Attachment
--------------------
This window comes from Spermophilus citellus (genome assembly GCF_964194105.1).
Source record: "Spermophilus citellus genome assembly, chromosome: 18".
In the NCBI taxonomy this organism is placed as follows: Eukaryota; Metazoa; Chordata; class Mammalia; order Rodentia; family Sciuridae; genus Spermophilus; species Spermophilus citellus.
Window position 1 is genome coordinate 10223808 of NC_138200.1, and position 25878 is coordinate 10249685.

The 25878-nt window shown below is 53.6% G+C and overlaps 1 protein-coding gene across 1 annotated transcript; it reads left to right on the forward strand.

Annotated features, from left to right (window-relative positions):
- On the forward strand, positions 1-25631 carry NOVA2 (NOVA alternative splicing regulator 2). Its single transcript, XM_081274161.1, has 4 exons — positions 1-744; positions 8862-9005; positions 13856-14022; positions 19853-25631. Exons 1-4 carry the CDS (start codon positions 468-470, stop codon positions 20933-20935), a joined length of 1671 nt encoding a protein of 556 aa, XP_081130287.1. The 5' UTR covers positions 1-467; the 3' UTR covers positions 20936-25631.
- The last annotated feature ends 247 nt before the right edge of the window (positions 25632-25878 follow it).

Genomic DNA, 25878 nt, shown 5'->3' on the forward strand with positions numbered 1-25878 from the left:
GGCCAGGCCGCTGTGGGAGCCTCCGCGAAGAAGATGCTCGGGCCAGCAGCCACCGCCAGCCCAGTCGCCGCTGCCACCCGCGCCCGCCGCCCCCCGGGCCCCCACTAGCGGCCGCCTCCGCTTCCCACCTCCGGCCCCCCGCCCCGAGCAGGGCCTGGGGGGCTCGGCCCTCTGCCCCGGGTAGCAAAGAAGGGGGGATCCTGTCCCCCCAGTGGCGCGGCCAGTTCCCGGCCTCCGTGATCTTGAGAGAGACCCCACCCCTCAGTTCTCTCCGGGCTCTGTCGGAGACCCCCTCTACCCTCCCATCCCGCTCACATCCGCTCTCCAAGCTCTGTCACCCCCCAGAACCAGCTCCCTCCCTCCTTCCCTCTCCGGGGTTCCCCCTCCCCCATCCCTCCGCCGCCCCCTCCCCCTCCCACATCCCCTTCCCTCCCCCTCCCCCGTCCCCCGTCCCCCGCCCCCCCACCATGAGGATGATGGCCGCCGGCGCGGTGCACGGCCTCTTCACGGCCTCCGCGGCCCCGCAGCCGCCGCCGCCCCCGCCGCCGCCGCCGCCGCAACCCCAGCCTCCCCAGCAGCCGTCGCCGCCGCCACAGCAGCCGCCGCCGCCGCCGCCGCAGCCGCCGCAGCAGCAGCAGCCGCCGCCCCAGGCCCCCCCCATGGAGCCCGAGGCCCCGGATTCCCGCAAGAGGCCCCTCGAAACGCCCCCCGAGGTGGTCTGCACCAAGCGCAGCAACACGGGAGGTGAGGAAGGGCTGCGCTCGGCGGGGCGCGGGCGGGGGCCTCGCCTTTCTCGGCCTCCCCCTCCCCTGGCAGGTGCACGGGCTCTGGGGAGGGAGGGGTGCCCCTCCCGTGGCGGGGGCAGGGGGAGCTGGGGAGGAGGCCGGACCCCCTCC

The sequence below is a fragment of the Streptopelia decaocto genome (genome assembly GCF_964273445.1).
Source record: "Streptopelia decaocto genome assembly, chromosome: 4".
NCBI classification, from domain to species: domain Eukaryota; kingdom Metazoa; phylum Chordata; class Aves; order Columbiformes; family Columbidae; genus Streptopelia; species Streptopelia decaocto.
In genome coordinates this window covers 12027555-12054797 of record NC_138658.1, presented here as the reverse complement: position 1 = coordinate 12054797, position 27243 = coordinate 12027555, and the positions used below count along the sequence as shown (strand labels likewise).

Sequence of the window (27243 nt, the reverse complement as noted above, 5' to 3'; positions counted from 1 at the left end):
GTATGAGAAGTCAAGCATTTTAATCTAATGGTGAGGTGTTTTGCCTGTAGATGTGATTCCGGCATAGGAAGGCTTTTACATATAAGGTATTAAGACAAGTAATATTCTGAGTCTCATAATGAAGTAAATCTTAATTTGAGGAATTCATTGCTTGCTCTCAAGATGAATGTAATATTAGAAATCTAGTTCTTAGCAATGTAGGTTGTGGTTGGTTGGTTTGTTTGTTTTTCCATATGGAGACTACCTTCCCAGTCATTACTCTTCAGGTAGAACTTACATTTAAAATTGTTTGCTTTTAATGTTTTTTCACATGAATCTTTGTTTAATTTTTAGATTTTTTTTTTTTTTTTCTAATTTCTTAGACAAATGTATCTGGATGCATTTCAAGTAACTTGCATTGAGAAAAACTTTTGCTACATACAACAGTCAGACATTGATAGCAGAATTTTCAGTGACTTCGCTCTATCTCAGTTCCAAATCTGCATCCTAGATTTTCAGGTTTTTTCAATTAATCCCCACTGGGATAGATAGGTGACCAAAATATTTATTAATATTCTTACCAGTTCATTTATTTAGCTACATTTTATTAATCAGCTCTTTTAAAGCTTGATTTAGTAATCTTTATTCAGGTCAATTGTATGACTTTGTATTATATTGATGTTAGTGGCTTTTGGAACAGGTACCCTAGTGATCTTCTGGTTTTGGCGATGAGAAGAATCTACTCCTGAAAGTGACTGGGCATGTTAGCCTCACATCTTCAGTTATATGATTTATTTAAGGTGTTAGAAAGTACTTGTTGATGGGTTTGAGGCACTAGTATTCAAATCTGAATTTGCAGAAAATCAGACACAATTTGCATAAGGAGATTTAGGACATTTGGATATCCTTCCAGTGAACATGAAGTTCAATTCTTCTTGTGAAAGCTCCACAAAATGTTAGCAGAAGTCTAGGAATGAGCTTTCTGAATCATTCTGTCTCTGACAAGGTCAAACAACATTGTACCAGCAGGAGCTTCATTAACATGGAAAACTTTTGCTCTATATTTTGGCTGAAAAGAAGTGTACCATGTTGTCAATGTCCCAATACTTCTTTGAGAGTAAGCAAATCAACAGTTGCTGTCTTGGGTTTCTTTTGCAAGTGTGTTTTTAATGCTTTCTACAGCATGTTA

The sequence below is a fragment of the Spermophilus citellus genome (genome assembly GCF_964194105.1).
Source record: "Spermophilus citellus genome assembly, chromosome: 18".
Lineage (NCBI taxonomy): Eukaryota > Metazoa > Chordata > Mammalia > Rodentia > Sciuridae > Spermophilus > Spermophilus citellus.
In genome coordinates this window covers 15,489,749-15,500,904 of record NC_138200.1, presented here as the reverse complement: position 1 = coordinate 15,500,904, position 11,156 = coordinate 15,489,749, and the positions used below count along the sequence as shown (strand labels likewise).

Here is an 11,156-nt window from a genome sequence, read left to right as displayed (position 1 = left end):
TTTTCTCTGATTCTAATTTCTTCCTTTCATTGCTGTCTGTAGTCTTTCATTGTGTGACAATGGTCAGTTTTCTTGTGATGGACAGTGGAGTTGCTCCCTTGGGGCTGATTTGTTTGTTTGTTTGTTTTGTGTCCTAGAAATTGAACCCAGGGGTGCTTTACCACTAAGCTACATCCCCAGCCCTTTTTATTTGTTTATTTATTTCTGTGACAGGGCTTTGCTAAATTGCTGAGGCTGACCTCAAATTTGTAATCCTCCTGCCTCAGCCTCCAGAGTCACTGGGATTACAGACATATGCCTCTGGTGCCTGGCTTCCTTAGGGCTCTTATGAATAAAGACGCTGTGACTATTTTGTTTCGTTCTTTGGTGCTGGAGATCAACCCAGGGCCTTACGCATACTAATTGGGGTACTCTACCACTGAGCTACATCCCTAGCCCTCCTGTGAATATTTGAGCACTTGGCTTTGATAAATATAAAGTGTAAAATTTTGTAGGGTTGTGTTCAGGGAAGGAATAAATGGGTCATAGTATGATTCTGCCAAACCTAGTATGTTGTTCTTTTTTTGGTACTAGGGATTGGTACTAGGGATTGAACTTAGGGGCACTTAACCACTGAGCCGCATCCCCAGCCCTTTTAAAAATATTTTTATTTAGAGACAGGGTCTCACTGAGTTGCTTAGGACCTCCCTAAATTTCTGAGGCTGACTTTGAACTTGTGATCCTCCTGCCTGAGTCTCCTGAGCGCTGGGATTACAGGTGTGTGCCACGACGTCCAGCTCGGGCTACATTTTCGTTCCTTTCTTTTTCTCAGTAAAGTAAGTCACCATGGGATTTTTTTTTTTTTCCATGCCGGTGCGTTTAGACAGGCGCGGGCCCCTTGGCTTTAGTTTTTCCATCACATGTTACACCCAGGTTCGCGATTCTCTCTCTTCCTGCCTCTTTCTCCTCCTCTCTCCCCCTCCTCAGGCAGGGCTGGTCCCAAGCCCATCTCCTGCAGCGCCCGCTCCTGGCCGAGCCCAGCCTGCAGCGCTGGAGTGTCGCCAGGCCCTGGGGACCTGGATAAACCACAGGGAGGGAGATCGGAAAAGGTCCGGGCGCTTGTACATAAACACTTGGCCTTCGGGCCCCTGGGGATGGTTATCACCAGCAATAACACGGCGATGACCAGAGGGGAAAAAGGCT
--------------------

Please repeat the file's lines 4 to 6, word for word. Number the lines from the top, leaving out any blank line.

Window position 1 is genome coordinate 10223808 of NC_138200.1, and position 25878 is coordinate 10249685.

The 25878-nt window shown below is 53.6% G+C and overlaps 1 protein-coding gene across 1 annotated transcript; it reads left to right on the forward strand.

Annotated features, from left to right (window-relative positions):